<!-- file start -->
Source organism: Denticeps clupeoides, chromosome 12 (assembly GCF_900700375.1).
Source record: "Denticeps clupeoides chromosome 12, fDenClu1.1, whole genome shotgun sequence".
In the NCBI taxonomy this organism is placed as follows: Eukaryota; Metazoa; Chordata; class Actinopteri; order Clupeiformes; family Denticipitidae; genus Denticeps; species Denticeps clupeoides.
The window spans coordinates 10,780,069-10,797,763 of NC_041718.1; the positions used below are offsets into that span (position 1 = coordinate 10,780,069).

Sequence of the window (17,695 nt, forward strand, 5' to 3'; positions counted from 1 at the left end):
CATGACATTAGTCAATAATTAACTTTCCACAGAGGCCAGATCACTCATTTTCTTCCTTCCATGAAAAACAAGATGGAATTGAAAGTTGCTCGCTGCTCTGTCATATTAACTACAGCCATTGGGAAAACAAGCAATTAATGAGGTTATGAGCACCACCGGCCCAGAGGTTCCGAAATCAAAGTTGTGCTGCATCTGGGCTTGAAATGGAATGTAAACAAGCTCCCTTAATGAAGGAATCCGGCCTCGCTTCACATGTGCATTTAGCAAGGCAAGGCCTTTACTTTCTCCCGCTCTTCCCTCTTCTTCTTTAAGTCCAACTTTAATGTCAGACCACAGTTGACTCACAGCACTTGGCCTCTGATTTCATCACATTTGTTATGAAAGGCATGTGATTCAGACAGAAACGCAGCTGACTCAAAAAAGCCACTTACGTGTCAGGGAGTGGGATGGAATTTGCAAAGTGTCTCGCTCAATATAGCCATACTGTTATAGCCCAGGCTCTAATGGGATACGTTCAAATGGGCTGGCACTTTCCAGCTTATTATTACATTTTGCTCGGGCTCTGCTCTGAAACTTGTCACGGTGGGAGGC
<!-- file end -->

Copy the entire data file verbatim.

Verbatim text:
Source organism: Denticeps clupeoides, chromosome 12 (assembly GCF_900700375.1).
Source record: "Denticeps clupeoides chromosome 12, fDenClu1.1, whole genome shotgun sequence".
In the NCBI taxonomy this organism is placed as follows: Eukaryota; Metazoa; Chordata; class Actinopteri; order Clupeiformes; family Denticipitidae; genus Denticeps; species Denticeps clupeoides.
The window spans coordinates 10,780,069-10,797,763 of NC_041718.1; the positions used below are offsets into that span (position 1 = coordinate 10,780,069).

Sequence of the window (17,695 nt, forward strand, 5' to 3'; positions counted from 1 at the left end):
CATGACATTAGTCAATAATTAACTTTCCACAGAGGCCAGATCACTCATTTTCTTCCTTCCATGAAAAACAAGATGGAATTGAAAGTTGCTCGCTGCTCTGTCATATTAACTACAGCCATTGGGAAAACAAGCAATTAATGAGGTTATGAGCACCACCGGCCCAGAGGTTCCGAAATCAAAGTTGTGCTGCATCTGGGCTTGAAATGGAATGTAAACAAGCTCCCTTAATGAAGGAATCCGGCCTCGCTTCACATGTGCATTTAGCAAGGCAAGGCCTTTACTTTCTCCCGCTCTTCCCTCTTCTTCTTTAAGTCCAACTTTAATGTCAGACCACAGTTGACTCACAGCACTTGGCCTCTGATTTCATCACATTTGTTATGAAAGGCATGTGATTCAGACAGAAACGCAGCTGACTCAAAAAAGCCACTTACGTGTCAGGGAGTGGGATGGAATTTGCAAAGTGTCTCGCTCAATATAGCCATACTGTTATAGCCCAGGCTCTAATGGGATACGTTCAAATGGGCTGGCACTTTCCAGCTTATTATTACATTTTGCTCGGGCTCTGCTCTGAAACTTGTCACGGTGGGAGGC